I have a garden hose that was badly leaking, right in the middle of
the hose. I cut the hose and installed one of those cheap plastic
yellow splicers. That was pretty much a waste of two dollars, because
those plastic clamps with two screws just dont tighten well enough.
But it only leaked a little compared to the huge leak it originally
had. A week later the hose sprung another leak about 2 feet from the
splice. I figured it was time for a new hose, but I'd cut away that 2
foot section and just move the splice until I got another hose. That
is when I noticed that the whole hose had bulges in it, especially
near that splice. I had a turned off nozzle on it and the faucet
turned on, so the hose was really bulged. When I turned on the
nozzle, there was a surge of water, then it only dribbled out. I
thought there was a kink, but there was none. All I can figure is
that somehow the inside of the hose must have colapsed inward, thus
shutting down the flow. I never saw this happen before. Using a
different hose proved that it was that bad hose, not the spigot or
well pump. Somehow I find it hard to understand how a hose can
colapse inward, against the pressure, but somehow it did.
If the hose is made of laminated layers, it is easy to happen. If there is
a leak and water gets between the layers of the lamination it will bubble
and push the walls out and can restrict the inside as the bulges do to the
area of least pressure.
I've never had a problem w/ them if use the proper size...they'll hold
It didn't "collapse inward", it had a separation of the inner and outer
wall layer and water pressure got between the two. The outer layer is
stronger material than the inner so the inner gives more...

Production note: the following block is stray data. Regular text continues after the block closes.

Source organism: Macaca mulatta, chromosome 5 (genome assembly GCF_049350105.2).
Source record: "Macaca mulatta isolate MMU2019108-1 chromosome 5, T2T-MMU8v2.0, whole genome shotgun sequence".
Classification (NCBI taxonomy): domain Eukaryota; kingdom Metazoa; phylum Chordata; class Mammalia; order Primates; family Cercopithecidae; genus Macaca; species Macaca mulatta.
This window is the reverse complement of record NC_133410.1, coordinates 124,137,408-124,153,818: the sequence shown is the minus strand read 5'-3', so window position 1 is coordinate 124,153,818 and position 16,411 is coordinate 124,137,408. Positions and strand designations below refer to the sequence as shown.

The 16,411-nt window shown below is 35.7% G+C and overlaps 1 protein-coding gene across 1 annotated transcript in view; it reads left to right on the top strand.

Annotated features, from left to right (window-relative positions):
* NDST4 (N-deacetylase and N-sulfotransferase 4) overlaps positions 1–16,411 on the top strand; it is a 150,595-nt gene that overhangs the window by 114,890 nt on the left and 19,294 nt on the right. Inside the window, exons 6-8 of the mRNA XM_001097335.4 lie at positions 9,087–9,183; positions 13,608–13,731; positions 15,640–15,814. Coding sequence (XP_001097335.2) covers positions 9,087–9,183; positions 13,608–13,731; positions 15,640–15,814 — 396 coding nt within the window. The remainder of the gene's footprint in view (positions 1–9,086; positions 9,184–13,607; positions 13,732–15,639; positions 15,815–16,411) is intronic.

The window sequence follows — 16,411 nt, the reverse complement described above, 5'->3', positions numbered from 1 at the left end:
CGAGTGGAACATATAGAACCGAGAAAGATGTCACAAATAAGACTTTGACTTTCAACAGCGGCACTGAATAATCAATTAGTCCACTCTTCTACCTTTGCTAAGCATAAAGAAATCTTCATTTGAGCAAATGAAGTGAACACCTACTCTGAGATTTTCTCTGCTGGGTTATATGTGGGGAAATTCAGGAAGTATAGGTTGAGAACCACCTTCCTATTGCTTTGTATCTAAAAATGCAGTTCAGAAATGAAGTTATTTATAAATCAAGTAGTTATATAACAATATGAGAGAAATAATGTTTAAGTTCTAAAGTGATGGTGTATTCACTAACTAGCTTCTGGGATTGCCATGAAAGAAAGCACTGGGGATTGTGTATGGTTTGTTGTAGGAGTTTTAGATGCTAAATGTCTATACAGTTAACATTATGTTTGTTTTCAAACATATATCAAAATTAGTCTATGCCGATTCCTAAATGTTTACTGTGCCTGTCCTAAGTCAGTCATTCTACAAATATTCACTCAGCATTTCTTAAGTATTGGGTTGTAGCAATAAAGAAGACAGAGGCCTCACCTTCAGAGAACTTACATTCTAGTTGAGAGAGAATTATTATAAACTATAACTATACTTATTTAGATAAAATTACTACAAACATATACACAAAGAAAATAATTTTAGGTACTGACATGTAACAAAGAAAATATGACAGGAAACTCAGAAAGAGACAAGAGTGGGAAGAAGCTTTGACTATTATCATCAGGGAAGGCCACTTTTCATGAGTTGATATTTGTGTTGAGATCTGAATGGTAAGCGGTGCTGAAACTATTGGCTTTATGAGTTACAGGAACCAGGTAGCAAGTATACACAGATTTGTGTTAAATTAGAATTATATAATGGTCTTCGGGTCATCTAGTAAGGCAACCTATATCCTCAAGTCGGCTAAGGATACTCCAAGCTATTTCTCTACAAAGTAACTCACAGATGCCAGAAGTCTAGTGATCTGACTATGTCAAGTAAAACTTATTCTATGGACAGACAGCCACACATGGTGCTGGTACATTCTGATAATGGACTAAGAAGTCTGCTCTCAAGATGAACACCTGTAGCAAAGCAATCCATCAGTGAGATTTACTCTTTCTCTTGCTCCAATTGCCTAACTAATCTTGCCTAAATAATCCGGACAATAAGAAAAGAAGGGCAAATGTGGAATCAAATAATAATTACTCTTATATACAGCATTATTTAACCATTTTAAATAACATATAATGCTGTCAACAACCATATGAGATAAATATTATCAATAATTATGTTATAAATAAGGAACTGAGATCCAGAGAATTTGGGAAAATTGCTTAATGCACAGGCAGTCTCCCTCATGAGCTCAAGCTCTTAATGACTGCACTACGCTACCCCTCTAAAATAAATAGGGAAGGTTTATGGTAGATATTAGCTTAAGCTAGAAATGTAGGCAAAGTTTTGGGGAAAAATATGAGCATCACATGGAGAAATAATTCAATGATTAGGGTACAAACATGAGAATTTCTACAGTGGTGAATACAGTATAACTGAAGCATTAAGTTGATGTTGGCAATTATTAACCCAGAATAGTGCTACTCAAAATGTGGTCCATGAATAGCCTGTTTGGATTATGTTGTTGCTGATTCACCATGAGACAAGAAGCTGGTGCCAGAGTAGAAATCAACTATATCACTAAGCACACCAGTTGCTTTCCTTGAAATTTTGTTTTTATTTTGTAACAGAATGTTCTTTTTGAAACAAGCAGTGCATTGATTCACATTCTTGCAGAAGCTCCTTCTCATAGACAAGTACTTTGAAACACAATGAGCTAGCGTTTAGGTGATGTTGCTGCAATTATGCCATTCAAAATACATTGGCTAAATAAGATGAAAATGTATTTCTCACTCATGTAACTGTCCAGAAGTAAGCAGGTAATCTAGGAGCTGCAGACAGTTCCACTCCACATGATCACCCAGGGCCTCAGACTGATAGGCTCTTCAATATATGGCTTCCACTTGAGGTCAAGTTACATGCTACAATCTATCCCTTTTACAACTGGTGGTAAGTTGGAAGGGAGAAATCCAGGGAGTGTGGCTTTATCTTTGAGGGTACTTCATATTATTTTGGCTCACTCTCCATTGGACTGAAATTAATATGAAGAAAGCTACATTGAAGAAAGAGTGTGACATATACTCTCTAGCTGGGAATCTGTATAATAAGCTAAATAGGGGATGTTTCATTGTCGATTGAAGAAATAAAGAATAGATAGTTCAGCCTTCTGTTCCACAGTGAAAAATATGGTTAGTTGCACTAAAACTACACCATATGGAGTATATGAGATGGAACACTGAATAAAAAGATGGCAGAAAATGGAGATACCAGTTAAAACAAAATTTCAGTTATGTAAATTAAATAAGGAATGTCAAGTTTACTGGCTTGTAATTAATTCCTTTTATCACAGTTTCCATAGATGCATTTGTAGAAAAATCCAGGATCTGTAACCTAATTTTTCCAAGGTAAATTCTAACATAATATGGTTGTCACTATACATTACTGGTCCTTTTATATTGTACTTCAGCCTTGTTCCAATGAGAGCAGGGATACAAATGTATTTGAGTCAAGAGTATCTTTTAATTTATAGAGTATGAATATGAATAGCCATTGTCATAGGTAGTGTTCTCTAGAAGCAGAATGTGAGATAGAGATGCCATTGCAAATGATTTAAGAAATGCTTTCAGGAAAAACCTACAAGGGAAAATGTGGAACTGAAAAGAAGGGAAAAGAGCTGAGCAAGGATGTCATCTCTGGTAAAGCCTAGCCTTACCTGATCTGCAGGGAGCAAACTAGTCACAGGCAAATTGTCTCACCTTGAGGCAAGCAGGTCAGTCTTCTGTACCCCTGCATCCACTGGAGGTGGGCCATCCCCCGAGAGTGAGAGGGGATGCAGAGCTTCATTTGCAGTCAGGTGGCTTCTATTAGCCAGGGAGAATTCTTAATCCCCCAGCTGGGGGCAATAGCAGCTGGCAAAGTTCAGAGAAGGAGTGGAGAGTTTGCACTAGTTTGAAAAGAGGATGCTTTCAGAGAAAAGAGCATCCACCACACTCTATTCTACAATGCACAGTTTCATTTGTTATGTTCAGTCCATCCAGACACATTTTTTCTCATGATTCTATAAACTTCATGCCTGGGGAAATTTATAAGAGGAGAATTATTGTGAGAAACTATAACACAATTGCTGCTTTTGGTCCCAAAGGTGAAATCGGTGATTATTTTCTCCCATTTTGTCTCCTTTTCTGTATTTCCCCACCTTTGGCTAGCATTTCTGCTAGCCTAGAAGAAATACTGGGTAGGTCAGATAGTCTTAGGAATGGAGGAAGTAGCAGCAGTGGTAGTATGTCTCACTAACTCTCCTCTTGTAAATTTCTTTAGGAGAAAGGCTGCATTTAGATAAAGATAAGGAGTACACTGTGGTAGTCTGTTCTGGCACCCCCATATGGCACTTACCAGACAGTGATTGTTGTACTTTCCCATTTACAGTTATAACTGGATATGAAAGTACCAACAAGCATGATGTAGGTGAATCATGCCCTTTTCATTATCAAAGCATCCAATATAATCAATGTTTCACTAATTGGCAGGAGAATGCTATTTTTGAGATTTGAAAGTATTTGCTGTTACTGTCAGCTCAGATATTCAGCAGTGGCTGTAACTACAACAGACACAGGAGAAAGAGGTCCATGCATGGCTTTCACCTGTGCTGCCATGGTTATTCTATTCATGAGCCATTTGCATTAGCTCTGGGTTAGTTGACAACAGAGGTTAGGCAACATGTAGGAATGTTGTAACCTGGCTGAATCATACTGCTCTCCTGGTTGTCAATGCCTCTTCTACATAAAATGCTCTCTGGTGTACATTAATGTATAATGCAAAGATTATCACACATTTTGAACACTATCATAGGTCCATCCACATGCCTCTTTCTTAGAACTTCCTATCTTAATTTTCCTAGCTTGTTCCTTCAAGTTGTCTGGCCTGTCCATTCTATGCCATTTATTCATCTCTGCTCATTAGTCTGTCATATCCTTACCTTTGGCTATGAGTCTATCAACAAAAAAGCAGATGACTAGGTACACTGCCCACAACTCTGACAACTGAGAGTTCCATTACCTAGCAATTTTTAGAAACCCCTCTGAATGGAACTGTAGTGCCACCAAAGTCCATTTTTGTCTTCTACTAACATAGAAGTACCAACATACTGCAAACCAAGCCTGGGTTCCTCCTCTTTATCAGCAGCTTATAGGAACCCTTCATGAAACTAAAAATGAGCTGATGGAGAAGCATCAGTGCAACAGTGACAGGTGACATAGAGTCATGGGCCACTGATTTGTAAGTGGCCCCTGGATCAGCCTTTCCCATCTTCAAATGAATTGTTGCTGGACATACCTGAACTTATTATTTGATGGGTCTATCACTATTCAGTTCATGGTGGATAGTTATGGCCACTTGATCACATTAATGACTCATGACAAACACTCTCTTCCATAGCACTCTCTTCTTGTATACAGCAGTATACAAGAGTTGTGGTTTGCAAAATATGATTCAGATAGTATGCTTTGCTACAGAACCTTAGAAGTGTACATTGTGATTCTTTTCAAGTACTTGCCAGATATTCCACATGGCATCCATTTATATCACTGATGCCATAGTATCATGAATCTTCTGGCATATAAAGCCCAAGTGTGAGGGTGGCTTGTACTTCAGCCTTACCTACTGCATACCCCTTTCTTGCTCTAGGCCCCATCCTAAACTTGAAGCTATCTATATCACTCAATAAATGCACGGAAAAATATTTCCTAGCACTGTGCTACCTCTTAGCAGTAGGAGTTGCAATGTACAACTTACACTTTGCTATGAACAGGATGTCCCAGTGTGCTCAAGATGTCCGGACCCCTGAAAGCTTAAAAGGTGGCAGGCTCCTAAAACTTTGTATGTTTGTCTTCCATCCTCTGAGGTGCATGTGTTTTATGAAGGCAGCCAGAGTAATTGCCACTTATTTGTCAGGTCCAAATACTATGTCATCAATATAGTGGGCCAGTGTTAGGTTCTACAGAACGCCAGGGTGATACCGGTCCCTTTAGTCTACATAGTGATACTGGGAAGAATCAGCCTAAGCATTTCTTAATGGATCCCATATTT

What kind of farm would that be?
Farm/ranch, but the hoses has very little to do w/ the farming
operation; they're required for watering lawn and occasionally other
things but not so much wrt the farm operations...
Don't take offense, I was just curious what you did...
Well, obviously you don't deal in the numbers we do...and I can assure
you I know quite a lot of farming/ranching... :)
10-, 20-, up to 100,000 head aren't watered with garden hoses and they
certainly aren't bathed regularly...
We're not that big w/ only 2500A wheat and milo and about 1000 head
stocker cattle and 300 or so capacity in the feedlot but there's not a
garden hose in sight for anything to do with them or the horses (which
work, not swim or have spa trips :)).
All water on the home place and in the lots/corrals is hardline
automated although we do have to haul water (1000 gal tanks) to cattle
on pasture away from the house as there's no surface water here (far SW
KS). That's a full time job during the winter if we're at full capacity.
We run heifers on wheat pasture and milo stubble (when there is any, was
too dry last fall so didn't have a wheat crop this year and we're just
now getting milo in after a rain but it's back to 100F+ and ran out of
sufficient moisture before it was in. We sell the stockers in the
spring and farm during summer and restock in the fall (again, based on
if and how much pasture we have). Decision on keeping some back to feed
out is based on market conditions -- right now, that's not a money-maker
either so sold them light this year.
Not bathed? 'What do the PETA people have to say about that? I'd think the
cattle are deserving of a shower in hot weather and a bubble bath at least
every couple of weeks. I bet if you gave them bubble baths you'd get more
of that high priced prime beef.
On Jul 5, 5:38�am, firstname.lastname@example.org wrote:
this happened to me on a shower wand hose. it left me totally
confused. i thought it was the shower valve
i cut the hose apart lengthwise. it was complelely delaminated inside.
the same thing happens with brake hoses, where shoes stick on.
the interior hose delaminates and acts like a check valve, a one way
brake pressure on, then doesnt come off.........
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